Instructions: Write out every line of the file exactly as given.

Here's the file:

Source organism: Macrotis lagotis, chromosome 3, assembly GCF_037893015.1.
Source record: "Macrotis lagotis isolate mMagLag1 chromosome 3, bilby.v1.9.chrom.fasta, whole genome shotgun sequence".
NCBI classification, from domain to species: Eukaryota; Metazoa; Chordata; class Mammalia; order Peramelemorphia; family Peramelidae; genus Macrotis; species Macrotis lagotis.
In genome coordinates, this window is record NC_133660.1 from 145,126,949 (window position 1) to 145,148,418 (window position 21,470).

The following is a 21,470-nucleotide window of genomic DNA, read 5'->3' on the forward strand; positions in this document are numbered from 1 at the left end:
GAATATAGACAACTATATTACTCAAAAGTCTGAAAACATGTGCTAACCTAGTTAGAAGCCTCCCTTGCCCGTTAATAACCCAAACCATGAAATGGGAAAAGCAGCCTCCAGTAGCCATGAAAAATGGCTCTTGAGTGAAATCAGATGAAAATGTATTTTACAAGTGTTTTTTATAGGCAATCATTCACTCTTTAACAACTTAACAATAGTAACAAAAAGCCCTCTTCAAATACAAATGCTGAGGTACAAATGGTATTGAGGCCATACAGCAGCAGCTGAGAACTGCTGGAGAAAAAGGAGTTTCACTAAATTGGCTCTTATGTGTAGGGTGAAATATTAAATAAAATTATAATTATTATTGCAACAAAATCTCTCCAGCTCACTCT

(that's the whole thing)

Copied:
Source organism: Macrotis lagotis, chromosome 3, assembly GCF_037893015.1.
Source record: "Macrotis lagotis isolate mMagLag1 chromosome 3, bilby.v1.9.chrom.fasta, whole genome shotgun sequence".
NCBI classification, from domain to species: Eukaryota; Metazoa; Chordata; class Mammalia; order Peramelemorphia; family Peramelidae; genus Macrotis; species Macrotis lagotis.
In genome coordinates, this window is record NC_133660.1 from 145,126,949 (window position 1) to 145,148,418 (window position 21,470).

The following is a 21,470-nucleotide window of genomic DNA, read 5'->3' on the forward strand; positions in this document are numbered from 1 at the left end:
GAATATAGACAACTATATTACTCAAAAGTCTGAAAACATGTGCTAACCTAGTTAGAAGCCTCCCTTGCCCGTTAATAACCCAAACCATGAAATGGGAAAAGCAGCCTCCAGTAGCCATGAAAAATGGCTCTTGAGTGAAATCAGATGAAAATGTATTTTACAAGTGTTTTTTATAGGCAATCATTCACTCTTTAACAACTTAACAATAGTAACAAAAAGCCCTCTTCAAATACAAATGCTGAGGTACAAATGGTATTGAGGCCATACAGCAGCAGCTGAGAACTGCTGGAGAAAAAGGAGTTTCACTAAATTGGCTCTTATGTGTAGGGTGAAATATTAAATAAAATTATAATTATTATTGCAACAAAATCTCTCCAGCTCACTCT